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Article

Dietary Red Meat Adversely Affects Disease Severity in a Pig Model of DSS-Induced Colitis Despite Reduction in Colonic Pro-Inflammatory Gene Expression

1
Department of Animal Science, Aarhus University, DK-8830 Tjele, Denmark
2
Innovation Fund Denmark, DK-8000 Aarhus C, Denmark
3
Focused Research Unit for Molecular Diagnostics and Clinical Research, IRS-Centre Soenderjylland, University Hospital of Southern Denmark, DK-6200 Aabenraa, Denmark
*
Author to whom correspondence should be addressed.
Nutrients 2020, 12(6), 1728; https://doi.org/10.3390/nu12061728
Received: 4 May 2020 / Revised: 28 May 2020 / Accepted: 5 June 2020 / Published: 9 June 2020
(This article belongs to the Special Issue Nutrition and Inflammatory Bowel Disease (IBD))
Diet plays a substantial role in the pathogenesis and management of ulcerative colitis (UC), and epidemiologic studies indicate an association between red meat intake and increased risk of UC development. Therefore, we evaluated the effect of a red meat diet on dextran sulfate sodium (DSS)-induced colitis in pigs. Weaned pigs (42 days old) were fed either a control diet or a diet substituted with 15% minced, cooked and dried beef from experimental day 0 to 14. From day 14 to 18, half of the pigs on each diet received a daily oral dose of DSS. Dietary red meat aggravated the severity of colitis based on clinical signs of disease (negative performance score) and histopathological parameters in the colon such as erosion/ulceration and the overall inflammation score but no negative effects were observed on systemic health or small intestinal permeability. Importantly, dietary meat also caused a potential beneficial reduction in the colonic expression of the pro-inflammatory cytokines IL-17A and IL-6, the pro-inflammatory enzyme PTGS2 and in the chemokine IL-8. The present study emphasizes the potential of diet to modulate mucosal inflammation and that a red meat diet might be a risk factor for the development of inflammatory bowel disease. View Full-Text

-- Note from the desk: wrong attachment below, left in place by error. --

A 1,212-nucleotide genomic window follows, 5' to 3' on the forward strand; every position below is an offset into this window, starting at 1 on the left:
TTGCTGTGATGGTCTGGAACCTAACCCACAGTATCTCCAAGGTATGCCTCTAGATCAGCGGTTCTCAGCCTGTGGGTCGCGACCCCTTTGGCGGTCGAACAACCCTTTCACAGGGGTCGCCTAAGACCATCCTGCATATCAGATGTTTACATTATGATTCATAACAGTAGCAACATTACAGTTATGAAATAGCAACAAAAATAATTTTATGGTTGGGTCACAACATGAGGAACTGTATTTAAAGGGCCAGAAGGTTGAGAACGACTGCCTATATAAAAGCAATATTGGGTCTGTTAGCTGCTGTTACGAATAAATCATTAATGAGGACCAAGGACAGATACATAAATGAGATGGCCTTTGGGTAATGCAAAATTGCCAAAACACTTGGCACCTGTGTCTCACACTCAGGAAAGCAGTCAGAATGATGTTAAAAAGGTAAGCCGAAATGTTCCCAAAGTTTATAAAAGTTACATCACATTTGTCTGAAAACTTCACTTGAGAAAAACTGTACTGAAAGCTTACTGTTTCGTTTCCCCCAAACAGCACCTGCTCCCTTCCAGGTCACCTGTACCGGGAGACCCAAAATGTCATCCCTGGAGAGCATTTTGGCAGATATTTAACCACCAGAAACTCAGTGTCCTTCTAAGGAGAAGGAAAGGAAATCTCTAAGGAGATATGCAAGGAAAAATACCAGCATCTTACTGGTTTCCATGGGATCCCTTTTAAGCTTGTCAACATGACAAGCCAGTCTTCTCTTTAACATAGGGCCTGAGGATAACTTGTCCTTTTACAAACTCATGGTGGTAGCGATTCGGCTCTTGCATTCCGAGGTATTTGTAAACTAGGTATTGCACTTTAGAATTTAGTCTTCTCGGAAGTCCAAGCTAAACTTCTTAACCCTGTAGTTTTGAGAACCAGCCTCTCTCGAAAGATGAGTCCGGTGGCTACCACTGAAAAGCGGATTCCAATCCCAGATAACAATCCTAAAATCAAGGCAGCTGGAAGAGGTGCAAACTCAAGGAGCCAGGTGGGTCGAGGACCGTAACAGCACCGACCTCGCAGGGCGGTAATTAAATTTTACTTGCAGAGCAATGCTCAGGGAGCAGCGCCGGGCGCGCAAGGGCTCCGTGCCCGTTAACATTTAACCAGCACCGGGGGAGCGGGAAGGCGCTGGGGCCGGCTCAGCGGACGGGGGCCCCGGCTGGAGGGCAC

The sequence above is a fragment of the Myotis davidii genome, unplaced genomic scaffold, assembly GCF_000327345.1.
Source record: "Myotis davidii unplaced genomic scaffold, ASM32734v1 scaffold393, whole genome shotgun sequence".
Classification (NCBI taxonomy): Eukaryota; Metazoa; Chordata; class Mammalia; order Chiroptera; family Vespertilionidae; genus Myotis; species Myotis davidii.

Keywords: diet; inflammatory bowel disease; porcine; dextran sulfate sodium; inflammation; histology; gene expression diet; inflammatory bowel disease; porcine; dextran sulfate sodium; inflammation; histology; gene expression
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MDPI and ACS Style

Nielsen, T.S.; Fredborg, M.; Theil, P.K.; Yue, Y.; Bruhn, L.V.; Andersen, V.; Purup, S. Dietary Red Meat Adversely Affects Disease Severity in a Pig Model of DSS-Induced Colitis Despite Reduction in Colonic Pro-Inflammatory Gene Expression. Nutrients 2020, 12, 1728. https://doi.org/10.3390/nu12061728

AMA Style

Nielsen TS, Fredborg M, Theil PK, Yue Y, Bruhn LV, Andersen V, Purup S. Dietary Red Meat Adversely Affects Disease Severity in a Pig Model of DSS-Induced Colitis Despite Reduction in Colonic Pro-Inflammatory Gene Expression. Nutrients. 2020; 12(6):1728. https://doi.org/10.3390/nu12061728

Chicago/Turabian Style

Nielsen, Tina S., Marlene Fredborg, Peter K. Theil, Yuan Yue, Lærke V. Bruhn, Vibeke Andersen, and Stig Purup. 2020. "Dietary Red Meat Adversely Affects Disease Severity in a Pig Model of DSS-Induced Colitis Despite Reduction in Colonic Pro-Inflammatory Gene Expression" Nutrients 12, no. 6: 1728. https://doi.org/10.3390/nu12061728

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